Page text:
“It’s just there are so many extra steps that as a student, when your eighteen and you’re still fresh in college. You are still trying to get used to your new place, new ropes, and even just one thing that adds a barrier you’re like ‘ oh I’ll think about it later’ or ‘I’ll worry about it later.’ I think it adds an extra step that they don’t feel like is necessary,” Issa said. 

There are voter verification laws in Michigan so that if you are voting for the first time in the state you have to vote in person the first day. This is especially hard for students who decide to register and vote in their hometown as they are less likely to go and vote than they are in the town of their college. Elections also happen on a Tuesday, so not a lot off students are able to access transportation to get home and vote. 

Michigan, similar to states like Wisconsin, Texas and Tennessee, also have strict voter identification requirements. If you change your address, you have to make your Michigan license and voter registration address the same. According to Issa, some students are hesitant to change their address for fear of messing with their loans or taxes.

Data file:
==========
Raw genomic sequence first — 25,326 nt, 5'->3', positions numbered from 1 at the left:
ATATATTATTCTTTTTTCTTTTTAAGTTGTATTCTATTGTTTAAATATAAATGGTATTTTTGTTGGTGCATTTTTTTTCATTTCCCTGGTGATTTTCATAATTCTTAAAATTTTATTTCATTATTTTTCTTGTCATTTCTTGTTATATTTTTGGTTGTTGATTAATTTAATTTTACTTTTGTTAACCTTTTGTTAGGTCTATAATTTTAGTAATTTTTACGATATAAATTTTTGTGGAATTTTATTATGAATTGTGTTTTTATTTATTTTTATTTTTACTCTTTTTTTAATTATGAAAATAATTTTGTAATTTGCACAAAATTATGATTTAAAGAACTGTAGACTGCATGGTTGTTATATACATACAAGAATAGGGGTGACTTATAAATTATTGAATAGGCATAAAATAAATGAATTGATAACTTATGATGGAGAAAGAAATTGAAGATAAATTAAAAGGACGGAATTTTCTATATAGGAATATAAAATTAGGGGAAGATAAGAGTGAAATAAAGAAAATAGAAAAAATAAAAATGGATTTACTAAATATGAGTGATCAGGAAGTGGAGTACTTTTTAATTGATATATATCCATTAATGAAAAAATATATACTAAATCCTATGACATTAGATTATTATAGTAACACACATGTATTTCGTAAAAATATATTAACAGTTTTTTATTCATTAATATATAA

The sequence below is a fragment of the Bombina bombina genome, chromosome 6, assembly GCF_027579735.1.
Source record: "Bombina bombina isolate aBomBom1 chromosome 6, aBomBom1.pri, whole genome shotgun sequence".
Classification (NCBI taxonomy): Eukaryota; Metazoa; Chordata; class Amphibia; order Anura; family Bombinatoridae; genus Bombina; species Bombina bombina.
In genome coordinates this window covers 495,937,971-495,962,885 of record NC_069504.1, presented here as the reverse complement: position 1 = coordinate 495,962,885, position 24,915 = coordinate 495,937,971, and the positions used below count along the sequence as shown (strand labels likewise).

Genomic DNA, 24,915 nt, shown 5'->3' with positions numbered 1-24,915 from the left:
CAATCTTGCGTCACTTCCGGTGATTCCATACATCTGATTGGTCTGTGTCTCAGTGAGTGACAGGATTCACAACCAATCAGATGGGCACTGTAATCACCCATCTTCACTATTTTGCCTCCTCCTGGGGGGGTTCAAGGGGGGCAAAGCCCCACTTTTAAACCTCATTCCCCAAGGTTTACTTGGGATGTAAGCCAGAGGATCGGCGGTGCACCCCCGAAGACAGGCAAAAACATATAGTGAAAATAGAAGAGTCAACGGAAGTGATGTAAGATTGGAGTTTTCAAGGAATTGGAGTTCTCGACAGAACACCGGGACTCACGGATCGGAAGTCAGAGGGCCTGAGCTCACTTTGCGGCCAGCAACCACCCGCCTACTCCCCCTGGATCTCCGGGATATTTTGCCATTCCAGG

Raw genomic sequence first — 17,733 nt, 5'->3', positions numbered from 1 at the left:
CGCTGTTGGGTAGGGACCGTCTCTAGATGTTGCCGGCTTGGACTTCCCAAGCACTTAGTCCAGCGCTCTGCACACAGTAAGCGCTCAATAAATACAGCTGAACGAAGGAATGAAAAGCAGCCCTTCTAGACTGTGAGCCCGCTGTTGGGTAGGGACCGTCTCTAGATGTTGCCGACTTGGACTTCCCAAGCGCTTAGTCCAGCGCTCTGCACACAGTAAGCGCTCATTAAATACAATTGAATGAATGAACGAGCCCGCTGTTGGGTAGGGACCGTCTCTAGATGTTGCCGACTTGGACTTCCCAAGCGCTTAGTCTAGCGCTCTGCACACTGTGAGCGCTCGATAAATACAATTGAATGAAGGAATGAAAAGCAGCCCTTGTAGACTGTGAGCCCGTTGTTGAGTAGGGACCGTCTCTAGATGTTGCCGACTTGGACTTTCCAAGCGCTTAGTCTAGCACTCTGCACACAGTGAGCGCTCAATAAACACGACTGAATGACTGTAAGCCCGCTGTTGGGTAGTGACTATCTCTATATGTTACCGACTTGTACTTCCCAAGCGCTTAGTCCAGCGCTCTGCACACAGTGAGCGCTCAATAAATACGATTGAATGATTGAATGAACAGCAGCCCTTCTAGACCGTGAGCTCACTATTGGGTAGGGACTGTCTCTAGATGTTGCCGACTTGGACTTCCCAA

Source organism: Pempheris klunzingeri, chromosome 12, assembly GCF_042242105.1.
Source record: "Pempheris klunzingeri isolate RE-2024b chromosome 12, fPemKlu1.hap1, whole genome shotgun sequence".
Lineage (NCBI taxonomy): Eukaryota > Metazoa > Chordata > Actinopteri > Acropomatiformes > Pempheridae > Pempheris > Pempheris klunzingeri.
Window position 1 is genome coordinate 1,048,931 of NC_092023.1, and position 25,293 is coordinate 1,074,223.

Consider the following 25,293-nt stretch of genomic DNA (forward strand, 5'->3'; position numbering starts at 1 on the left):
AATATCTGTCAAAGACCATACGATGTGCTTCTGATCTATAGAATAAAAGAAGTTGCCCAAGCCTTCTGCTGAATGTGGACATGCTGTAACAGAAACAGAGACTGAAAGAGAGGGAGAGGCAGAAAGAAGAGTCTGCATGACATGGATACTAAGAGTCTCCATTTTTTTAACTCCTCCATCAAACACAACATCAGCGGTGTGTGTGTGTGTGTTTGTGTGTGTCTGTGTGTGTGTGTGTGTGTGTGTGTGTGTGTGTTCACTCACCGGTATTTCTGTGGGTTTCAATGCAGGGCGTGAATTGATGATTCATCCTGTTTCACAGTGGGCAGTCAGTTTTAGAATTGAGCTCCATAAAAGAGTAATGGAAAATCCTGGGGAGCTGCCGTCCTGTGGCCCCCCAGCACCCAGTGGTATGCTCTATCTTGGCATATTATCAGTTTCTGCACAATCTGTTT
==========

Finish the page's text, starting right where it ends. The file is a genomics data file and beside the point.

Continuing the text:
Despite these barriers, it is important that students understand the tremendous impact their state and local offices have on their day-to-day lives. College students tend to favor Democrats. According to a Pew Research Center poll, 58 percent of students between the age of 18 to 25 identify as Democrats

“There are more offices on the ballot usually in the midterm years than their are in presidential years and that has a great impact  on folks across a range of issues. So if there is something folks are passionate about, there’s probably something on the ballot this year that has direct impact on that [individual],” said Burns. “It’s just helping them understand both the process for being able to get registered to vote and also helping them draw connections and understand the impact these different offices have on those issues that they’re passionate about.”